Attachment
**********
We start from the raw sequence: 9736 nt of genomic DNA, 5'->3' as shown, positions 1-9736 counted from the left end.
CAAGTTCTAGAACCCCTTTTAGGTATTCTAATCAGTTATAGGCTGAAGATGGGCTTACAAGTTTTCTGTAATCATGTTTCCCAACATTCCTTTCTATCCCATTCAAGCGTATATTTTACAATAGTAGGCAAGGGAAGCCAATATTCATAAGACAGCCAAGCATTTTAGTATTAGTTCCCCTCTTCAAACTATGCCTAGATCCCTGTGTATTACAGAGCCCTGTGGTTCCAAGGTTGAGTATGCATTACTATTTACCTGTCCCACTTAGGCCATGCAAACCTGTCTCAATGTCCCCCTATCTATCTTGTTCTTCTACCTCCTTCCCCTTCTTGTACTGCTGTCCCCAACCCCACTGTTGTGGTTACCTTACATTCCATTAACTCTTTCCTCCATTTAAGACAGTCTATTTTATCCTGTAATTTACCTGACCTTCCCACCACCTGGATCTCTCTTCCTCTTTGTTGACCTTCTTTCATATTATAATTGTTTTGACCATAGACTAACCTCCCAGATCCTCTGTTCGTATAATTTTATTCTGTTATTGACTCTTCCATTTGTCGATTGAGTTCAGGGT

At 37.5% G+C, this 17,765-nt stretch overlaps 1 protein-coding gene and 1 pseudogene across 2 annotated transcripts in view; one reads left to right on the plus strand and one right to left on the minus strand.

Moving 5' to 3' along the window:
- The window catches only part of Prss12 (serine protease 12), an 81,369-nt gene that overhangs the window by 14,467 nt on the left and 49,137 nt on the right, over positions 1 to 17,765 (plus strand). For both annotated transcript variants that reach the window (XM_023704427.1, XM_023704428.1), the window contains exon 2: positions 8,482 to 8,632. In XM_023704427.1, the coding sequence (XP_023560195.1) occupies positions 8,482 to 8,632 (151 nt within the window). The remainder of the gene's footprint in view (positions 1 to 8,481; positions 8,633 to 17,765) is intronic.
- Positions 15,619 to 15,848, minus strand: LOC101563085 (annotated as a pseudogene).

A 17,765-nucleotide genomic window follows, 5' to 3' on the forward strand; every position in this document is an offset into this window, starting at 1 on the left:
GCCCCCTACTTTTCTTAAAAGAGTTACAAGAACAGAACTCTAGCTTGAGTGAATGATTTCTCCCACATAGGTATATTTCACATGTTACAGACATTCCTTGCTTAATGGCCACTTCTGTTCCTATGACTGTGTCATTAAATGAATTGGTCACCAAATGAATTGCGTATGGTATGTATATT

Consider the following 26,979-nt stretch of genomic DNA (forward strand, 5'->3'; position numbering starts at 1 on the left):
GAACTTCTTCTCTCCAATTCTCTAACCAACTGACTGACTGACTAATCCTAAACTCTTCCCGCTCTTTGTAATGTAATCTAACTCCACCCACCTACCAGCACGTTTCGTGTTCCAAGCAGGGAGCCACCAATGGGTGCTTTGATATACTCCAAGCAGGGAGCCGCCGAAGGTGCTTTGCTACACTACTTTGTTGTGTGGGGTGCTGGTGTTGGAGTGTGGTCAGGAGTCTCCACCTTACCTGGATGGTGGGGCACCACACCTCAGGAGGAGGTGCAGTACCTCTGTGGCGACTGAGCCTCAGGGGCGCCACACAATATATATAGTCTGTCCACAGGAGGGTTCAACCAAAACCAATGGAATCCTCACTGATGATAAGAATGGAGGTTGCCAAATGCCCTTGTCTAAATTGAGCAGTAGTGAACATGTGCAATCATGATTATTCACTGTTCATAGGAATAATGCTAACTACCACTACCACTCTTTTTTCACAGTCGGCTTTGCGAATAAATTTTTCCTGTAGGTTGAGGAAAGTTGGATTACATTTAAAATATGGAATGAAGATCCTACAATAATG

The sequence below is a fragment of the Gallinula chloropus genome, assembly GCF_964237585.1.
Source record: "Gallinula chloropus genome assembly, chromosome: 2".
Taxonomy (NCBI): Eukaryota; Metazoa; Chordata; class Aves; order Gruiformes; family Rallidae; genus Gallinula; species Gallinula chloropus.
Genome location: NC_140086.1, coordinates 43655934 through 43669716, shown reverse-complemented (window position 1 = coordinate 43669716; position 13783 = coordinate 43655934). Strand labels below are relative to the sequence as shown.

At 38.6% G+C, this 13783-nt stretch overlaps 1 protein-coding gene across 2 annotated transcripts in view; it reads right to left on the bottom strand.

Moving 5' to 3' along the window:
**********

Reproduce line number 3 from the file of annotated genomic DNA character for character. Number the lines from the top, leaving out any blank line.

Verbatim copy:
At 37.5% G+C, this 17,765-nt stretch overlaps 1 protein-coding gene and 1 pseudogene across 2 annotated transcripts in view; one reads left to right on the plus strand and one right to left on the minus strand.